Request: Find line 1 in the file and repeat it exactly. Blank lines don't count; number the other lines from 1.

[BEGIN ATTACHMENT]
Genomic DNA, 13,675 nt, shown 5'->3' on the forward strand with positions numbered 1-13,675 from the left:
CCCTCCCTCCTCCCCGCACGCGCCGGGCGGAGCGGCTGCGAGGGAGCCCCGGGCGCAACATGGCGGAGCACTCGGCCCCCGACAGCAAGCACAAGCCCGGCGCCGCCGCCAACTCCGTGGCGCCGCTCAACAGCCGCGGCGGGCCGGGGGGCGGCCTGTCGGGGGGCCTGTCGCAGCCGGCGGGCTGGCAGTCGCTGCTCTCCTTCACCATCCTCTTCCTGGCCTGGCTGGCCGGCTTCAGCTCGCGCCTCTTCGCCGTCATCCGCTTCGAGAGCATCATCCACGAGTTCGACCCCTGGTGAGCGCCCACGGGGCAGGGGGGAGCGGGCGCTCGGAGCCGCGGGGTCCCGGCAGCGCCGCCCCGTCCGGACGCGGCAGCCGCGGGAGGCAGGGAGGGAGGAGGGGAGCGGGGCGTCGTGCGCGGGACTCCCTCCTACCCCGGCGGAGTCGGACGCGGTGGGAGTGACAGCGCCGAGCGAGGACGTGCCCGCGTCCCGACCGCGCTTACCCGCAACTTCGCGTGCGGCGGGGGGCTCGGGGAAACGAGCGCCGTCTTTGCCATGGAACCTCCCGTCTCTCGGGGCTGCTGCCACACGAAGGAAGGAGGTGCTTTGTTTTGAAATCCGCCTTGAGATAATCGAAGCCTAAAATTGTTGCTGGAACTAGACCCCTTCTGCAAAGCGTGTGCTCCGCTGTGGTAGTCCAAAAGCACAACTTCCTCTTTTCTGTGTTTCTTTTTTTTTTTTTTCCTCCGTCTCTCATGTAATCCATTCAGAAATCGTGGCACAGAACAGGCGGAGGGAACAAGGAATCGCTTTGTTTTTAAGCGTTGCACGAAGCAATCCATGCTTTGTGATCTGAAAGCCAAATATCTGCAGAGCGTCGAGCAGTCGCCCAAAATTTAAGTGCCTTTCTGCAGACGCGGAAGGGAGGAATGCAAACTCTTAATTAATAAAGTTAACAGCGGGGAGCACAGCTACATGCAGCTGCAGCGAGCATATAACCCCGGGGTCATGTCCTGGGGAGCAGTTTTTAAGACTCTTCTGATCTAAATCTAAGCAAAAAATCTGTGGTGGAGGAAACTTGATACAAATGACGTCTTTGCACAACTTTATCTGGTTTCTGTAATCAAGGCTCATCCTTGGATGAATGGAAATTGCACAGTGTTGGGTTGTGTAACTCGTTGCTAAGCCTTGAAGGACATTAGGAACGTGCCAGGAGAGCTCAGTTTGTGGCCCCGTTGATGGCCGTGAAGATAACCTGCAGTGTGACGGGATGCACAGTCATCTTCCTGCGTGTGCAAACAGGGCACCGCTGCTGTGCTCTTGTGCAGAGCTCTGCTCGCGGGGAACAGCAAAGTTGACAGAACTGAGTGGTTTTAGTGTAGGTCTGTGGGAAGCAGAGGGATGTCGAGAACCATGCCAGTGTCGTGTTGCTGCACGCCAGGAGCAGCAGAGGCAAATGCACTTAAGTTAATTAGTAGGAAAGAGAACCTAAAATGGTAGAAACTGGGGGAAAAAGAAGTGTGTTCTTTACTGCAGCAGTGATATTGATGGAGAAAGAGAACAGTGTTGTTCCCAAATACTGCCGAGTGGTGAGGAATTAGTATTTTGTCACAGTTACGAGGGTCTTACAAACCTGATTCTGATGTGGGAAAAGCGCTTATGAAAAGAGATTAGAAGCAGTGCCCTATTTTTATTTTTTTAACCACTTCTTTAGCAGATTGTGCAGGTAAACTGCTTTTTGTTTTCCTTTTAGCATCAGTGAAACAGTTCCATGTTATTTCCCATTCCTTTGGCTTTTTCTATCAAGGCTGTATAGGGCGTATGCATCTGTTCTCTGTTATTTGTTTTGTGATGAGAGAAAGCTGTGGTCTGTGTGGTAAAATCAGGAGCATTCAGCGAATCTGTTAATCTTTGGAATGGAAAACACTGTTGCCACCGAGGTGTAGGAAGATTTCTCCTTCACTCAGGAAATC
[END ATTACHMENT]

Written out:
Genomic DNA, 13,675 nt, shown 5'->3' on the forward strand with positions numbered 1-13,675 from the left: